S&P 500 Index Closes Below January Low
Stocks fell sharply Thursday as concerns about more fallout from the credit crunch rattled the market.
The S&P 500 index closed below its January low of 1310. The S&P 500, Nasdaq and Russell 2000 all hit new 52-week lows.
The Dow Jones Industrial Average shed 1.8 percent, but still has some wiggle room before it gets to its January low of 12000.
The biggest causes for the sell-off were news that Thornburg Mortgage and a Carlyle Group bond fund missed margin calls, and a report that home foreclosures rose to a record level in the fourth quarter.
"Sentiment is overwhelmingly negative right now," Jim Iuorio, director of TJM Institutional Services, told CNBC, adding that the only thing that might budge the market is a solid jobs report on Friday.
Economists expect payrolls to increase by 25,000 and for the unemployment rate to tick up to 5 percent, according to a survey by Thomson's IFR Markets.
"What the market is going to need before it gets any conviction to the upside is liquidity," said Tom Schrader, managing director for U.S. equity trading at Stifel Nicolaus Capital Markets in Baltimore, which he expects will come from fiscal stimulus.
"We are starting to see some capitulation here," Malcom Polley, chief investment officer at Stewart Capital Advisors, told CNBC. "Even though there's fear left in the market, I think that that fear is an opportunity for people who have the cash and the ability to step in." Polley cited municipal bonds and agency securities among the buying opportunities.
The Mortgage Bankers Association said the proportion of mortgages that fell into foreclosure shot up to a record high in the fourth quarter. Meanwhile, the Federal Reserve said the percentage of equity most Americans have in their homes dropped below 50 percentfor the first time since the central bank started tracking this data in 1945.
In other economic news, the National Association of Realtors reported that existing-home sales were unchanged in January from December, though still down about 20 percent from a year earlier. Jobless claims fell more than expected last week.
More Shoes Drop in Financial Sector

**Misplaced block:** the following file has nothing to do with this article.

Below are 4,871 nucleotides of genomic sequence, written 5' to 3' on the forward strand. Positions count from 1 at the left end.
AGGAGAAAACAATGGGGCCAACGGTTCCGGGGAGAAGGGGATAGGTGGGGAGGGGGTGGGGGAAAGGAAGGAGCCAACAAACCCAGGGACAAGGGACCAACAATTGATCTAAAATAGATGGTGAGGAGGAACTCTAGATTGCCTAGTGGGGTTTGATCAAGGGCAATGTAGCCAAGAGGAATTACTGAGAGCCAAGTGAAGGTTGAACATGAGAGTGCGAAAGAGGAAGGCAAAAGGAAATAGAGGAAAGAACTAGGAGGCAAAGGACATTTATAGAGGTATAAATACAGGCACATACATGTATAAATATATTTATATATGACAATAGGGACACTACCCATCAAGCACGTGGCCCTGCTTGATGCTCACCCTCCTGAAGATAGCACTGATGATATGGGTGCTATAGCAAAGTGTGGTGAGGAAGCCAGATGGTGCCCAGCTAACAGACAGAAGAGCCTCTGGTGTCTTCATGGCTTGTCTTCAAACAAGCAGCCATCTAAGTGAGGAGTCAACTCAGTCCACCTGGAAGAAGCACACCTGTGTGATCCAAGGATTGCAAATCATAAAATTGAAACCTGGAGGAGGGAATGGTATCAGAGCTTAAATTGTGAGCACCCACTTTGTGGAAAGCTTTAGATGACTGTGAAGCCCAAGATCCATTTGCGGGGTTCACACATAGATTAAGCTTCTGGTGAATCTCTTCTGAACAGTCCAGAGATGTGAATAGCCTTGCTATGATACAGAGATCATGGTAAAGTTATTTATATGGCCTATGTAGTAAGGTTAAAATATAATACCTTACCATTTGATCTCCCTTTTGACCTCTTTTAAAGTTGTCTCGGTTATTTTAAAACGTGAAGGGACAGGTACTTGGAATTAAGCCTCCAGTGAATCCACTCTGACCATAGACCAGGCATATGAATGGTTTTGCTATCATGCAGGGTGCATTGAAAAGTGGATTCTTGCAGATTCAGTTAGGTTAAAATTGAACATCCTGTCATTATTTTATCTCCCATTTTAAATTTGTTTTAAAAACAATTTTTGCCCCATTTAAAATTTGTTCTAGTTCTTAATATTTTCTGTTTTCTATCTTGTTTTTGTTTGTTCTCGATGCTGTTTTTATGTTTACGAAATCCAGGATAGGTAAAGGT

Financials led the decline, with the S&P financial index shedding 3.2 percent, following news of more shoes dropping in the sector.
Thornburg Mortgage , which provides "jumbo" mortgages for high-end homes, said it had received a notice of defaultfrom J.P. Morgan Chase for failing to meet a margin call of about $28 million, spurring concern that it might have to file for bankruptcy.
Carlyle Capital Corp., a European affiliate of Carlyle Group that invests in mortgage-backed securities issued by Fannie Mae and Freddie Mac, also said that it had received a notice of default as it couldn't meet some margin calls.
As a result, several mortgage REITs, including Anworth Mortgage Asset Corp., dropped more than 20 percent and were among the biggest percentage decliners on the New York Stock Exchange.
"The real story in financials today is we're all focused on the car crash on the side of the road -- the banks that are writing off big numbers," Doug Sandler, chief equity strategist at Wachovia Securities, told CNBC. "What we're not looking at is the companies that are reliant on healthy lending environments." It's not banks the market should be worried about, it's REITs, Sandler said.
Shares of Fannie and Freddie fell to their lowest levels in more than a decade.
Merrill Lynch said on Wednesday it was quitting the subprime-lending businessbecause of the deteriorating market for home loans, firing 650 employees in that business, which it bought in December 2006 for $1.3 billion.
Citigroup said it's scaling back its residential-mortgage businessafter more than $20 billion in write-downs and what some analysts say could be another $15 billion to come.